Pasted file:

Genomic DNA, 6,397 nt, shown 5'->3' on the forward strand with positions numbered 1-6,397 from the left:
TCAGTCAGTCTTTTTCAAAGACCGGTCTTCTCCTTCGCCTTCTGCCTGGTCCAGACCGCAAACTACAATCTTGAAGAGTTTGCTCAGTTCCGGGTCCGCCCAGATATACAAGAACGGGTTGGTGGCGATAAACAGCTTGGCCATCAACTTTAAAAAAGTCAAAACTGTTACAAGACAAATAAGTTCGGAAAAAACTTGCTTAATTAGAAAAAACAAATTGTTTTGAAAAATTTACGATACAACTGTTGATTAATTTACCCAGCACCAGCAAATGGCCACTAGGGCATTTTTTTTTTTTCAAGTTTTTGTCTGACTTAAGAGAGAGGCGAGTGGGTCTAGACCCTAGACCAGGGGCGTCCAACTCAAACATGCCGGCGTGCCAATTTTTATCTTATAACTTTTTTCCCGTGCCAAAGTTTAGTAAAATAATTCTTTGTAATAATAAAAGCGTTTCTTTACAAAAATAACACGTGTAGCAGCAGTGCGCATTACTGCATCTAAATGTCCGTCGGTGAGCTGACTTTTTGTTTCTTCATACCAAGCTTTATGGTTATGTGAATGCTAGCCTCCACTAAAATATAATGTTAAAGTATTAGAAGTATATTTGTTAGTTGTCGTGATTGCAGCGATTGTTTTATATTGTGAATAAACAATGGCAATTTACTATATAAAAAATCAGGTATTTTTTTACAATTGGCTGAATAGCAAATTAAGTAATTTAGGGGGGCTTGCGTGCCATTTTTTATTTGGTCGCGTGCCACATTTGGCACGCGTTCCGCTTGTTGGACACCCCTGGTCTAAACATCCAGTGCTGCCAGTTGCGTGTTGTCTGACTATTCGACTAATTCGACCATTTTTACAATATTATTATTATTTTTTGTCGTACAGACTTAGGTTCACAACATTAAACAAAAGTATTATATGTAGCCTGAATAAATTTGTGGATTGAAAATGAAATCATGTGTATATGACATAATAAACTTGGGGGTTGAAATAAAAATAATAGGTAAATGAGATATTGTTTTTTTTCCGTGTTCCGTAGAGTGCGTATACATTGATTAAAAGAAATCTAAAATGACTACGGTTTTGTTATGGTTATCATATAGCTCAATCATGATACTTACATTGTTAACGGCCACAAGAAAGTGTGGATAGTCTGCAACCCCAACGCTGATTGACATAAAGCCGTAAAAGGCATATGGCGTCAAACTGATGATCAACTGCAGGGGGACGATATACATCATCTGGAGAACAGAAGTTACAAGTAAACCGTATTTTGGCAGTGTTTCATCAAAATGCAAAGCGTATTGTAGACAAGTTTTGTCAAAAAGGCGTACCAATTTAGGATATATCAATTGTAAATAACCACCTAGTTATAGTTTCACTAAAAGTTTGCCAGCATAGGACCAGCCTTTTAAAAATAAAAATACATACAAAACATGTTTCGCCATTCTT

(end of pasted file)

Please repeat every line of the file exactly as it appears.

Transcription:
Genomic DNA, 6,397 nt, shown 5'->3' on the forward strand with positions numbered 1-6,397 from the left:
TCAGTCAGTCTTTTTCAAAGACCGGTCTTCTCCTTCGCCTTCTGCCTGGTCCAGACCGCAAACTACAATCTTGAAGAGTTTGCTCAGTTCCGGGTCCGCCCAGATATACAAGAACGGGTTGGTGGCGATAAACAGCTTGGCCATCAACTTTAAAAAAGTCAAAACTGTTACAAGACAAATAAGTTCGGAAAAAACTTGCTTAATTAGAAAAAACAAATTGTTTTGAAAAATTTACGATACAACTGTTGATTAATTTACCCAGCACCAGCAAATGGCCACTAGGGCATTTTTTTTTTTTCAAGTTTTTGTCTGACTTAAGAGAGAGGCGAGTGGGTCTAGACCCTAGACCAGGGGCGTCCAACTCAAACATGCCGGCGTGCCAATTTTTATCTTATAACTTTTTTCCCGTGCCAAAGTTTAGTAAAATAATTCTTTGTAATAATAAAAGCGTTTCTTTACAAAAATAACACGTGTAGCAGCAGTGCGCATTACTGCATCTAAATGTCCGTCGGTGAGCTGACTTTTTGTTTCTTCATACCAAGCTTTATGGTTATGTGAATGCTAGCCTCCACTAAAATATAATGTTAAAGTATTAGAAGTATATTTGTTAGTTGTCGTGATTGCAGCGATTGTTTTATATTGTGAATAAACAATGGCAATTTACTATATAAAAAATCAGGTATTTTTTTACAATTGGCTGAATAGCAAATTAAGTAATTTAGGGGGGCTTGCGTGCCATTTTTTATTTGGTCGCGTGCCACATTTGGCACGCGTTCCGCTTGTTGGACACCCCTGGTCTAAACATCCAGTGCTGCCAGTTGCGTGTTGTCTGACTATTCGACTAATTCGACCATTTTTACAATATTATTATTATTTTTTGTCGTACAGACTTAGGTTCACAACATTAAACAAAAGTATTATATGTAGCCTGAATAAATTTGTGGATTGAAAATGAAATCATGTGTATATGACATAATAAACTTGGGGGTTGAAATAAAAATAATAGGTAAATGAGATATTGTTTTTTTTCCGTGTTCCGTAGAGTGCGTATACATTGATTAAAAGAAATCTAAAATGACTACGGTTTTGTTATGGTTATCATATAGCTCAATCATGATACTTACATTGTTAACGGCCACAAGAAAGTGTGGATAGTCTGCAACCCCAACGCTGATTGACATAAAGCCGTAAAAGGCATATGGCGTCAAACTGATGATCAACTGCAGGGGGACGATATACATCATCTGGAGAACAGAAGTTACAAGTAAACCGTATTTTGGCAGTGTTTCATCAAAATGCAAAGCGTATTGTAGACAAGTTTTGTCAAAAAGGCGTACCAATTTAGGATATATCAATTGTAAATAACCACCTAGTTATAGTTTCACTAAAAGTTTGCCAGCATAGGACCAGCCTTTTAAAAATAAAAATACATACAAAACATGTTTCGCCATTCTT